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Father, Raising Seven Children in Motels, Hopes to Find Home

February 22, 1988|NANCY WRIDE | Times Staff Writer

The Loyers were almost nonchalant Sunday about their claustrophobic housing arrangement on the edge of Newport Boulevard. It amounts to three rooms, if you count the bathroom and the kitchenette. Until last Friday, they had been living in one room.

"I sleep in the dirty clothes pile, where I like it," 10-year-old Mary Loyer said during a quick tour of their new abode.

The Loyers are like so many of their neighbors in the Costa Mesa Ha'Penny Inn and in places all over Orange County: families in motel rooms because they can't scrape up first and last months' rent for an apartment or they can't find a landlord willing to rent to someone with children.

Their situation has some twists, though. Bill Loyer is a single parent who has been raising six girls and a boy in tiny motel rooms since 1986.

Getting Over Chicken Pox

The two oldest are his estranged wife's children by a previous marriage. One of the seven youngsters is just getting over chicken pox, and three others are expected to come down with it in two weeks.

That is what drew the attention of a local activist group to the Loyers' plight.

"We considered this an emergency situation, and we are trying to find them a house to rent," said Sally Nava Kanarek, founder of Mothers and Others Against Child Abuse, a Huntington Beach volunteer organization that works to relieve explosive family situations before they turn violent or destructive. She said Loyer's sister-in-law telephoned the group about six weeks ago, saying the father was living in one room with the seven children and asking if they could be helped.

"We will provide them with food and some clothing for the kids, but we are a volunteer group in need of volunteers, and we can't provide them with a house," Kanarek said Sunday.

Place to Rent Needed

"He's not asking for free rent, he needs a place to rent for a reasonable amount. He's had these kids alone for over a year, trying to keep the family together. . . . Not a lot of people want to rent their house to seven kids."

Mothers and Others--which plans within three months to open an Orange County "parent help center," where mothers and fathers are taught parenting and coping skills--say anyone wishing to help the Loyers can call 843-LOVE.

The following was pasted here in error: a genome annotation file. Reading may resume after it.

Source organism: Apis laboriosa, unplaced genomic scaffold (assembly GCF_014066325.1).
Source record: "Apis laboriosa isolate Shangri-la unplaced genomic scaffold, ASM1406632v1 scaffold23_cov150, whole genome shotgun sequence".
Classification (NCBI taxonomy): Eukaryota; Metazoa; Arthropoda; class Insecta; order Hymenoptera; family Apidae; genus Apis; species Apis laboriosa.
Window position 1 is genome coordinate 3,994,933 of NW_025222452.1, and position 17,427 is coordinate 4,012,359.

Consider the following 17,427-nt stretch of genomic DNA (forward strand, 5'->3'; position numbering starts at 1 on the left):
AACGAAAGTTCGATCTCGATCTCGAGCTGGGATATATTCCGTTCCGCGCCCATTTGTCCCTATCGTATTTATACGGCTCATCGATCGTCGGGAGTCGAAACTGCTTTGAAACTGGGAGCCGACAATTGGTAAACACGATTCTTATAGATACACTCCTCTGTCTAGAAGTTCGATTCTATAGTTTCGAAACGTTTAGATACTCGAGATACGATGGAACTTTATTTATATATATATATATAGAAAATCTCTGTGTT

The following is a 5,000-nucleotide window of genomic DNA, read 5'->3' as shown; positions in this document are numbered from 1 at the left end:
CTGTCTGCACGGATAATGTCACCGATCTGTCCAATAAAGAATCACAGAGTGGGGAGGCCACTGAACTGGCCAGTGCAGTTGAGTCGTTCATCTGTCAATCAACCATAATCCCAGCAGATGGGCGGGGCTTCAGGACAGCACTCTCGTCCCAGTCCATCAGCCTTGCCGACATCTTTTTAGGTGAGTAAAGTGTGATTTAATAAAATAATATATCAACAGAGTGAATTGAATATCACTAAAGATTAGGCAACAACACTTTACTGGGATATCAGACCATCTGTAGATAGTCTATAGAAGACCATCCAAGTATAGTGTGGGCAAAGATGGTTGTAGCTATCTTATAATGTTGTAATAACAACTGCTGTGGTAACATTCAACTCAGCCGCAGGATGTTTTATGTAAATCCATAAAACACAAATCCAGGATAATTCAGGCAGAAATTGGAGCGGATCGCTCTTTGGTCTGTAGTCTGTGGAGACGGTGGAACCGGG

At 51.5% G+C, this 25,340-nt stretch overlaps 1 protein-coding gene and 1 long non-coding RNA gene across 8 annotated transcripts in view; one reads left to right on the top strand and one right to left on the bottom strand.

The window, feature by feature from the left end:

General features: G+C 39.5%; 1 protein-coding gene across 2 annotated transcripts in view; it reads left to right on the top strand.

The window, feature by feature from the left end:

A televised news story that aired Friday night about the family's troubles generated 50 calls from people wanting to donate money toward the family's rent. At least two women offered to marry Loyer and care for his children, proposals he says he can't take seriously.

In addition, the Mothers and Others group said it has received about five offers from property owners offering to rent homes outside Orange County to the family for the monthly mortgage payment.

But Betty Calloway, the publicity director for the family support group, said a house is needed in Orange County because that's where Loyer's work is. Moreover, she said, the children, who have moved from motel to motel as managers discover the size of the family, desperately need the stability of remaining in the same school.

Loyer, a mild-mannered bricklayer of 37 who appears older, sat puffing on cigarettes Sunday and hardly winced amid the din as seven children--and seven to 10 others from other motel rooms--scrambled over the two double beds.

Asking for help has meant swallowing his pride, and the publicity has its own price tag for Loyer. He talked reluctantly Sunday of his private difficulties: his marital problems, his financial troubles, his bout with drugs and some prison time for burglary 14 years ago before his children were born. Much of it explains why he is in this motel room with seven children running around like cowboys and Indians.

"This is really no place to raise kids," Loyer said, sighing as he gazed at cars whizzing by the motel just a few feet from his doorstep. "I can do it, I can still raise them. It's just that I want to relieve my kids of a lot of stress. Right now, I can't afford things like a girls' club or skating, taking them out for an ice cream. I just make enough to buy food and pay the rent."

His children have never ridden bicycles of their own, he said.

The rent is $200 a week and a telephone is another $15 at the Ha'Penny Inn, he said. When the manager there learned of Loyer's plight, instead of moving them out, he set the family up in a larger unit for the same price.

When he is working, Loyer said, he earns about $100 a day as a bricklayer. In the winter months, he said he averages about four days of work each week, leaving home at 6 a.m. and returning 12 hours later. The eldest child, 17-year-old Regina, tends the others, and all but the youngest, Jimmy, are in Costa Mesa schools.

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